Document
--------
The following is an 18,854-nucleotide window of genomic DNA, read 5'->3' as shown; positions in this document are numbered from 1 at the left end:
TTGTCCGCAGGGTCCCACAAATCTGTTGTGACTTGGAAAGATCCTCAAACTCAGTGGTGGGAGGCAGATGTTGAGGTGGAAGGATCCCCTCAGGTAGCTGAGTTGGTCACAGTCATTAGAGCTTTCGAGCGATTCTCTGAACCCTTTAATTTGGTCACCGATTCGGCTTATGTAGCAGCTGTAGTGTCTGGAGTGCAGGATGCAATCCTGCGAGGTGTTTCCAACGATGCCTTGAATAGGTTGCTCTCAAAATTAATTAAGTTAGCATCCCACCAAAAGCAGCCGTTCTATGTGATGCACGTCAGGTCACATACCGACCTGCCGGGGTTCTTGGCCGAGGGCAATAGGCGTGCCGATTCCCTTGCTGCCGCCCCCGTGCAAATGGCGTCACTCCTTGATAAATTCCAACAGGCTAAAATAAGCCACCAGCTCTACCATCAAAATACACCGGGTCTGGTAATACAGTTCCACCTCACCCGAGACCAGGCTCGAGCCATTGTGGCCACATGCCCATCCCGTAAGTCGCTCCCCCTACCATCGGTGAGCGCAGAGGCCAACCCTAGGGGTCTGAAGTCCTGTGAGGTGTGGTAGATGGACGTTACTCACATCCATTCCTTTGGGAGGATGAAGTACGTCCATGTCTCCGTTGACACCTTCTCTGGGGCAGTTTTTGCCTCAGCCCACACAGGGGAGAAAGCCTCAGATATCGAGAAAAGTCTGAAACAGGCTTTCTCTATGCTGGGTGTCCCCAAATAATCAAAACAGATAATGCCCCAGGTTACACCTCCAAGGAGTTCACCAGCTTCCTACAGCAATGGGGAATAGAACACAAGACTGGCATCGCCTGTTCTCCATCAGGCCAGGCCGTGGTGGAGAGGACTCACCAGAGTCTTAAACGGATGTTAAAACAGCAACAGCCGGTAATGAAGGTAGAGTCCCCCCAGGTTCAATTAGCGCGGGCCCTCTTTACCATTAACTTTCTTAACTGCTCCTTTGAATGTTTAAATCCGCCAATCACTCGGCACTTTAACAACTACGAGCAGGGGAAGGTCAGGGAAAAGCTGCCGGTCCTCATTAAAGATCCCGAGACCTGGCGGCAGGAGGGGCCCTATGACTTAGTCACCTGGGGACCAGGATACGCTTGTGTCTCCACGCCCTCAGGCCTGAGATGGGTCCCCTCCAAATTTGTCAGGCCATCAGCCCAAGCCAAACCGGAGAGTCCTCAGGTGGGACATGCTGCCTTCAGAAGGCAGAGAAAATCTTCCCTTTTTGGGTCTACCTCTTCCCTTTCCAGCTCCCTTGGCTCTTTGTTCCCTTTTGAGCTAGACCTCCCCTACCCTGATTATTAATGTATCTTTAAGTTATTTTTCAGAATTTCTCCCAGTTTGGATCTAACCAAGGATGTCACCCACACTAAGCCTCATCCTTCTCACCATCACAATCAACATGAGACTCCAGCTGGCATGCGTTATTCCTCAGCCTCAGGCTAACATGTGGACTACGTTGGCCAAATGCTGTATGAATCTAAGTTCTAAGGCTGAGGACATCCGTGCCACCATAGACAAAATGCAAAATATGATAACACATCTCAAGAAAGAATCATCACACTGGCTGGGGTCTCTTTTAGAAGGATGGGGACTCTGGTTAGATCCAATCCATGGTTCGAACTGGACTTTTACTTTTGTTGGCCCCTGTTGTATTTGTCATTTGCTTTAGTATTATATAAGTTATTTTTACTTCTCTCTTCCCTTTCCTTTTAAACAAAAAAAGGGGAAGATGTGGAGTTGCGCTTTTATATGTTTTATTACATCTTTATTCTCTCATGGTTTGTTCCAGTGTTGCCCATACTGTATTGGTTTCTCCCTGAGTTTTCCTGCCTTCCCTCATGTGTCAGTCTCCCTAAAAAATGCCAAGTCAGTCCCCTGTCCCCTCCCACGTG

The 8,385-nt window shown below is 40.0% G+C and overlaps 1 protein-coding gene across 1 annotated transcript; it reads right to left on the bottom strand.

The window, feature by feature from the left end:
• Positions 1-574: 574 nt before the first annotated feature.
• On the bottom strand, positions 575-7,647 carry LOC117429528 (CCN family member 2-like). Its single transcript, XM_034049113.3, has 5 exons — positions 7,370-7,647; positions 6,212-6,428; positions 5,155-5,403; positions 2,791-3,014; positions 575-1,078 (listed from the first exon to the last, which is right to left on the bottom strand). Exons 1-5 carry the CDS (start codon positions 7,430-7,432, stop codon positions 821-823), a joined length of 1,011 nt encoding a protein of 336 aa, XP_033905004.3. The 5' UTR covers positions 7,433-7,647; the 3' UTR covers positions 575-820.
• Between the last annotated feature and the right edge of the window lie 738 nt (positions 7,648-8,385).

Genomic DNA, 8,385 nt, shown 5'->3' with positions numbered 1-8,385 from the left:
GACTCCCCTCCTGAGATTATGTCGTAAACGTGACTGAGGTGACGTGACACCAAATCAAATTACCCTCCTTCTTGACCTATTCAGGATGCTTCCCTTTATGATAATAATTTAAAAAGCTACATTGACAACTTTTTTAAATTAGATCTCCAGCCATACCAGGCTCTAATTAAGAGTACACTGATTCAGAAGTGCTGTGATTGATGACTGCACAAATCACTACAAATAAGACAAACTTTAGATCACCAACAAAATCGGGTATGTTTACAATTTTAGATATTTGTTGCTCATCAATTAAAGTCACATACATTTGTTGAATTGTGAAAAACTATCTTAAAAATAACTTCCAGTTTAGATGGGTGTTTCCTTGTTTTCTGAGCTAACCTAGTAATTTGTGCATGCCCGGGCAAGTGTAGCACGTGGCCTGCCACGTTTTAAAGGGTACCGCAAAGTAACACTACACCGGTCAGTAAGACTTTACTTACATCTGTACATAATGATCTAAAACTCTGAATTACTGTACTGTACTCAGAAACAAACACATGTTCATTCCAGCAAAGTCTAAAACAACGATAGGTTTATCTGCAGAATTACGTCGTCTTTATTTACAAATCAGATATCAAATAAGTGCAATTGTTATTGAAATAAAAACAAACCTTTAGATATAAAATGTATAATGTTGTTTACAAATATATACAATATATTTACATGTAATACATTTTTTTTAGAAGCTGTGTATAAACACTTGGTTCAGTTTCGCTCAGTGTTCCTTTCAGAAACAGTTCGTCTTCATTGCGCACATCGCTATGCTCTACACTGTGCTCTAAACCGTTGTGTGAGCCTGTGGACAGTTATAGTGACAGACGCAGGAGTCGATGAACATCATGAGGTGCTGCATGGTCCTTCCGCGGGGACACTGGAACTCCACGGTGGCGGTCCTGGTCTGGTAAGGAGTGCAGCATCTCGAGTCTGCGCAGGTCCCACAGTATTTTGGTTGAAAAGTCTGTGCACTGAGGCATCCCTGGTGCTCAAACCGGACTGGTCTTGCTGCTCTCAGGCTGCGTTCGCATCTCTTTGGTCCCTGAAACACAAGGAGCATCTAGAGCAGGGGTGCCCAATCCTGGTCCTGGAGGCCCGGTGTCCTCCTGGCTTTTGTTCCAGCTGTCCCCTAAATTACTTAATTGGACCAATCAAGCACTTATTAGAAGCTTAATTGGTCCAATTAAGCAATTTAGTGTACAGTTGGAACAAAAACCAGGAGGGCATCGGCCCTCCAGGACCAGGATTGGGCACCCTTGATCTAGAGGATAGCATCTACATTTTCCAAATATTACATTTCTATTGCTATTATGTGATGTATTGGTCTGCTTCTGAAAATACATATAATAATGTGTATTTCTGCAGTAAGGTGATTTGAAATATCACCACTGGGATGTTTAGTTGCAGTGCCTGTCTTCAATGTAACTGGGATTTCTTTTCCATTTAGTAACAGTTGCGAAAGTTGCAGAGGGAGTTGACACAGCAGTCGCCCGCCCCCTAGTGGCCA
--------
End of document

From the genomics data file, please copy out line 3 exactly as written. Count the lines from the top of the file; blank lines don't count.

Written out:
The 8,385-nt window shown below is 40.0% G+C and overlaps 1 protein-coding gene across 1 annotated transcript; it reads right to left on the bottom strand.